Lund Bennett Law is to take on a new project from January next year. The firm will be assisting law students of BPP, in both Manchester and Leeds, in their pro bono scheme. BPP runs a legal advice clinic where members of the public can seek legal advice from students which is verified by a practising solicitor.
Lund Bennett Law see this as an opportunity to assist students in the transition from studying to law to practising law and at the same time making legal advice readily available to the public. We are very much looking forward to working with BPP and their students.
Is it fair that one party to divorce proceedings should be allowed to conceal their assets in companies in order to prevent their former spouse from receiving a share of those assets?
The Court of Appeal (in Petrodel & Others v Prest & Others  EWCA Civ 1395) has recently ruled that companies belonging to an oil baron were not required to give any of their assets to his former wife, as the companies should not be considered his own property. ‘Fairness’ is an important aspect of family law and this ruling goes against that.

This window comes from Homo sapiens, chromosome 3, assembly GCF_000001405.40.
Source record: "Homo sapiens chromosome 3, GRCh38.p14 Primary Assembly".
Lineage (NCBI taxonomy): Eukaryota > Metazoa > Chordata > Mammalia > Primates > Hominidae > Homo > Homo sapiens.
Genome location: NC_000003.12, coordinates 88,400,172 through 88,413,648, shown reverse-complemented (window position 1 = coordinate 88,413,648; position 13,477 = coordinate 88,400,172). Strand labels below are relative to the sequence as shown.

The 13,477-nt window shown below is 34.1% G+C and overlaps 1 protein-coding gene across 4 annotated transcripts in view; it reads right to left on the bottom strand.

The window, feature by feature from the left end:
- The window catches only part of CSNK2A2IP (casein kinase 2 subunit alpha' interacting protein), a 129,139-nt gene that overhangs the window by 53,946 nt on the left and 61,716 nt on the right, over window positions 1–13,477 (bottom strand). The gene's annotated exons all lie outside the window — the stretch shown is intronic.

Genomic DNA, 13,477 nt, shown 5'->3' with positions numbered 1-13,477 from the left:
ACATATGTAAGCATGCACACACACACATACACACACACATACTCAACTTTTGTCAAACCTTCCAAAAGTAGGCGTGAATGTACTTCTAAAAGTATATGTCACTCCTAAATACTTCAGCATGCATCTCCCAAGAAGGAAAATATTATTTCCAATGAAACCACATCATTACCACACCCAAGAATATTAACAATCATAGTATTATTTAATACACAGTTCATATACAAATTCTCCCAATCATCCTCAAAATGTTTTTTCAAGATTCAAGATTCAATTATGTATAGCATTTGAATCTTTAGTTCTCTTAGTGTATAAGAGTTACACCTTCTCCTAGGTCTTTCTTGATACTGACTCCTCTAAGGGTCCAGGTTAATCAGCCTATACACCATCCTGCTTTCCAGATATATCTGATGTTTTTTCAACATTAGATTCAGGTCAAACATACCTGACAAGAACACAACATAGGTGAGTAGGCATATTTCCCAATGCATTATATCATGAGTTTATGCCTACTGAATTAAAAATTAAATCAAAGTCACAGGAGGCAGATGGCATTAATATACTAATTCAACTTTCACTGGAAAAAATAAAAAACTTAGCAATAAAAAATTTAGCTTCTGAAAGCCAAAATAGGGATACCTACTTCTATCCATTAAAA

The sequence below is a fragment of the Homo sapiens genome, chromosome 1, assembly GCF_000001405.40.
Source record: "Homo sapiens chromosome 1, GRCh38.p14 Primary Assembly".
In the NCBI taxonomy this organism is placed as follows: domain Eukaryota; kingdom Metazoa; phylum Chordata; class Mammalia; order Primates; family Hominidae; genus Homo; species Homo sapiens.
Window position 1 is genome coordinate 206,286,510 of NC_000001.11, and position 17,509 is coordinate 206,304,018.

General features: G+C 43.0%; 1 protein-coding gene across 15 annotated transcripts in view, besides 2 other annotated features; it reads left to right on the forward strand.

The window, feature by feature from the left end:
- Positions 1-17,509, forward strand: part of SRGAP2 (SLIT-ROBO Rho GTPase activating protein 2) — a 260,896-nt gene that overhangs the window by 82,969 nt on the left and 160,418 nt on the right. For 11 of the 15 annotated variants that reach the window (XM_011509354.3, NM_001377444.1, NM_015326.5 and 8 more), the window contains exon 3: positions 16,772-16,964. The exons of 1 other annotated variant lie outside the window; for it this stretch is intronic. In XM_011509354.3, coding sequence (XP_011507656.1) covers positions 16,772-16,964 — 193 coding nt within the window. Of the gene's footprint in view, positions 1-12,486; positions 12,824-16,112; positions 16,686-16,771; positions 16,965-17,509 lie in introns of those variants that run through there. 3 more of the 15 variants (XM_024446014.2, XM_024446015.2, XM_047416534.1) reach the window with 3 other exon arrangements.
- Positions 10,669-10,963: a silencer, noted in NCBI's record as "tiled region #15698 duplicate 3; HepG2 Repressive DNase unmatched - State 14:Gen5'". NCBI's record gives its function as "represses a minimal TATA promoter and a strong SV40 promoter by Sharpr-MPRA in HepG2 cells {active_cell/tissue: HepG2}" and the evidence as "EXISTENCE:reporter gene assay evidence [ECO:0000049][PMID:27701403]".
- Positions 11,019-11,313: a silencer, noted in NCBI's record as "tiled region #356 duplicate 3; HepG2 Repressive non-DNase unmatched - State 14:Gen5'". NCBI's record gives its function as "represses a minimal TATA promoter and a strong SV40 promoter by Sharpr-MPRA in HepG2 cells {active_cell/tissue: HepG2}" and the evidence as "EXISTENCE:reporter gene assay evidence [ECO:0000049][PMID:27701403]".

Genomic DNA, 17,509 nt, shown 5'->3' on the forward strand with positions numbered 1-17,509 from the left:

The starting point of the majority of disputed cases is to establish what the assets and liabilities to the marriage are. This needs to be done before the parties can effectively negotiate or battle over the division of this ‘pot’. If parties are now to be permitted to hide their assets from the other, then any division of what is left is simply not going to be a true representation of the circumstances and there is real risk that one party is going to leave the marriage significantly better off than the other, which flies in the face of family law principals.
Company law has been successfully used in a family law case to enable one party to achieve a result that does not sit comfortably with the principles on which family law is practised and on which it is based.
It is significant that the ruling was made by two to one, with a family division Judge being out ruled by two commercial Judges. Family lawyers are suggesting that following this case, the law needs to be clarified.